Shalom. May you know the breeze of a cool wind on a hot day and the lingering presence of a beautiful scent as God reminds you he’s around.
Happy Fathers Day!
I’ve had a couple of thoughts swirling around my head the last week or so. One is the nature of our relationship with Jesus and the other our call to be fishers of men…
Jesus beckons us to walk through life with him leading, almost like a dance. While many accept the invitation, they struggle with the reality and often find themselves trying to take the lead instead.
I think that this must look quite funny, like a pair of people trying to dance who can’t quite get the steps right because one of them doesn’t know their place. Having watched this before I can understand how awkward and stilted it can be as well as frustrating for the dancers. But when they sort it out, what glorious fun can be had in the dance and what marvellous delight in watching.
Our life is an act of worship, it is a life song that reaches out and links with others life songs to create a symphony of expressive and effervescent energy to a glorious God, a loving Lord and a serendipitous Saviour. The amazing dynamic must be that it all blends together so well in the heavenlies.
As you begin to sense the rhythm of your life song and fit in to the rhythms of grace Jesus invites you to learn, it will turn into that dance of free, creative, unique and worshipful life with Jesus as his Holy Spirit leads you through each day. Dancing is a discipline and for two dancers to perform well together, they simply must spend time dancing, learning how the other flows and turns and moves. With our life with Christ, time too can never be replaced; we simply must learn to take the time to spend with him.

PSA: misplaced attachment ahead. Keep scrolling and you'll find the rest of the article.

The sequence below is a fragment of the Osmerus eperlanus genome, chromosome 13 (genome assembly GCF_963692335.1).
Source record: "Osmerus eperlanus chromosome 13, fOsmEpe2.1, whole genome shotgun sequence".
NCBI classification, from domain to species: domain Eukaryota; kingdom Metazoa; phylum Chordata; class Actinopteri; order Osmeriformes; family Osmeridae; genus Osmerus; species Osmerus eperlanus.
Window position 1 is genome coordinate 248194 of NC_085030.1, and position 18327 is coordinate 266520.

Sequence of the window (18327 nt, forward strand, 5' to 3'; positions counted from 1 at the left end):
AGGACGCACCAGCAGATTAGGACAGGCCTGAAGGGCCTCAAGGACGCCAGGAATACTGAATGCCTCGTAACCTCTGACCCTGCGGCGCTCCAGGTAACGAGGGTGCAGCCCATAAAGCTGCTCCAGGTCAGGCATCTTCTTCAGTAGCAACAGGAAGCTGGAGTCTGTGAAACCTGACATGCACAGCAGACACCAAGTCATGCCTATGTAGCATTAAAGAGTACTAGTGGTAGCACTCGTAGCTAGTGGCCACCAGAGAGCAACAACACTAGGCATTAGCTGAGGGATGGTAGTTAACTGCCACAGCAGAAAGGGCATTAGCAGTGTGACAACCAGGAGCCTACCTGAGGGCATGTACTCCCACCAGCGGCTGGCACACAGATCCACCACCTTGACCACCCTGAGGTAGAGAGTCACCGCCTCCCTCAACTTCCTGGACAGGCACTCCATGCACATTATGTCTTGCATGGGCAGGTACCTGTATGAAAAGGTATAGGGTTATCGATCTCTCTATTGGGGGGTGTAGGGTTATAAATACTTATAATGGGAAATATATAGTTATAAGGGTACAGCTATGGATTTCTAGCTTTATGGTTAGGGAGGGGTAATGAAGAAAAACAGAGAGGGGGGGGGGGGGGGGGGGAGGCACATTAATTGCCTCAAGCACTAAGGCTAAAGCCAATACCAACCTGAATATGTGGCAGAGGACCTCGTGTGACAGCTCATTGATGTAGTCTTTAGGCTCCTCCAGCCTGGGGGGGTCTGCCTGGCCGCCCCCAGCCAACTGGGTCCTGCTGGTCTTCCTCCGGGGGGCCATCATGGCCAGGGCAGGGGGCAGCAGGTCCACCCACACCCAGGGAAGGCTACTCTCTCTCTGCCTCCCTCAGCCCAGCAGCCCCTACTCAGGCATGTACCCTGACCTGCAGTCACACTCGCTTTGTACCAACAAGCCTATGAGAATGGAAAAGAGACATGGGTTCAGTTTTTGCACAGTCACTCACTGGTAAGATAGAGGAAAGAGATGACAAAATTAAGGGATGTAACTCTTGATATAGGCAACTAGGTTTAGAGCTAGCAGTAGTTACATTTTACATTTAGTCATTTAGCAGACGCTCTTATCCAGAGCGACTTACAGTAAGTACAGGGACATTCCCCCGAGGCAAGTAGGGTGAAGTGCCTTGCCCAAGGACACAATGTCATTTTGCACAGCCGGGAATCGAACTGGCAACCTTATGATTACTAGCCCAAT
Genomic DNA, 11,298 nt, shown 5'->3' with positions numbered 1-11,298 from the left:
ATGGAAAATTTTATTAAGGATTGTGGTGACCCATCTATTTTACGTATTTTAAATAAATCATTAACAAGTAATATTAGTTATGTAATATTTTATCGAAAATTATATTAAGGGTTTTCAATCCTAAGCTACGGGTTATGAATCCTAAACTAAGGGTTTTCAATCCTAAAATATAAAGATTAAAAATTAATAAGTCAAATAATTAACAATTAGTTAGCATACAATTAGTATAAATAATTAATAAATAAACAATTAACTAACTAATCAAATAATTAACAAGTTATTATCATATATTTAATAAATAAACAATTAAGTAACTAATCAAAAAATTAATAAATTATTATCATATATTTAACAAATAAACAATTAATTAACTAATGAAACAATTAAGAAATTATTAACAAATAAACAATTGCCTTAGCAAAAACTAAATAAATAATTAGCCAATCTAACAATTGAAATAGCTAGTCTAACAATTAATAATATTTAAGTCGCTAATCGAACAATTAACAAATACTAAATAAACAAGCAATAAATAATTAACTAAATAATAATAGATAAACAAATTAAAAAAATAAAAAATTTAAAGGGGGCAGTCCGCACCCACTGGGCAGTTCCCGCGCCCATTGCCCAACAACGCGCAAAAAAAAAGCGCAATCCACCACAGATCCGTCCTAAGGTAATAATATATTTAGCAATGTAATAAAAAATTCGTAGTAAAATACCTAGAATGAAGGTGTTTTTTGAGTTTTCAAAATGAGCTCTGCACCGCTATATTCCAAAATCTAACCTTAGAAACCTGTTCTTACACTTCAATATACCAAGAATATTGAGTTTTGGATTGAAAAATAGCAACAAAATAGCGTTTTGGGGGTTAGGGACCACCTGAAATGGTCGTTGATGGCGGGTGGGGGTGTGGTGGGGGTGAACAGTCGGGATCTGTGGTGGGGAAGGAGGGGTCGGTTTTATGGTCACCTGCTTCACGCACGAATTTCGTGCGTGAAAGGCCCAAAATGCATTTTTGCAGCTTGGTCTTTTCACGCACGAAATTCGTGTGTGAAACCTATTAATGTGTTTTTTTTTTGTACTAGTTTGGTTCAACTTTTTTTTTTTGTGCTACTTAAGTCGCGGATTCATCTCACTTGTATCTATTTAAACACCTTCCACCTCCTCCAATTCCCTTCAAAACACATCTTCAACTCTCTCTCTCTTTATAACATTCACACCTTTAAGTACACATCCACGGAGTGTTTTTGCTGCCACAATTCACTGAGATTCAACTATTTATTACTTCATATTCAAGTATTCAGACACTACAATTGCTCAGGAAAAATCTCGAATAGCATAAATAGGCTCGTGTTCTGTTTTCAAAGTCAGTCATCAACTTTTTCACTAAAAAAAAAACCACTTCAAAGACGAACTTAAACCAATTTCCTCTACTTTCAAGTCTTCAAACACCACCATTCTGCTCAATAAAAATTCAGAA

Jesus regularly drew aside, went up a mountain and spent time with his Father. Why would we need anything different? Where is your mountain? How do you draw aside, even for a few minutes?
Secondly, “I will make you fishers of men”, was the invitation Jesus gave in Matthew 4; and it’s still open today.
Have you ever been fishing? I have, though I wouldn’t define myself as an avid fisherman.
Things I’ve learnt about fishing are:
– You need something to catch the fish with – a net, a rod and or line.
– You need bait or a lure.
– You need to go to where the fish are.
– You need to wait and wait.
– Understand that even if you do all of the above, you still might not catch a fish.
– Have fun whatever happens.
While some of those images don’t translate too happily to evangelism, there are some truths we can look at. In the context Jesus was speaking into, they caught fish by nets. So they weren’t simply fishing for a singular fish; so much of the type of fishing many of us might think about – with a rod and line – loses some of its application.
If you catch with nets, you don’t need bait. But you do need fish, and you need to go where they are – not a lot of point fishing in your bath tub is there? Then you need the right technique / approach and attitude, and then you need patience. You can’t force the fish to be caught; they will swim into the net.
When we share our faith, Jesus invites us into an opportunity of starting a new relationship with someone; because if they express interest, then we need to be ready and willing to share more, further and deeper. Whilst I can’t deny the times when you might tell a complete stranger who you may never meet again, most effective evangelism happens within relationships that are built over time. The fishing analogy breaks down when we consider that Jesus encourages us to befriend each other, because I am not going to befriend a fish I’ve caught, I’m going to gut it and cook it and eat it. But I don’t tend to approach people with the same perspective and I hope you don’t either.
I think people don’t want to be seen as a conquest, to be won or lost in the battle of souls. They want to be treated as a person – who matters, who has an opinion, who thinks, who feels and who is loved.
So who are you sharing with? Who are you praying for? Who would you like to spend eternity with?
It is my hope that you embrace Jesus’ invitation to be a fisher of men and women, girls and boys; and have fun whatever happens, and enjoy the dance before us as we listen to the music of worship and mission.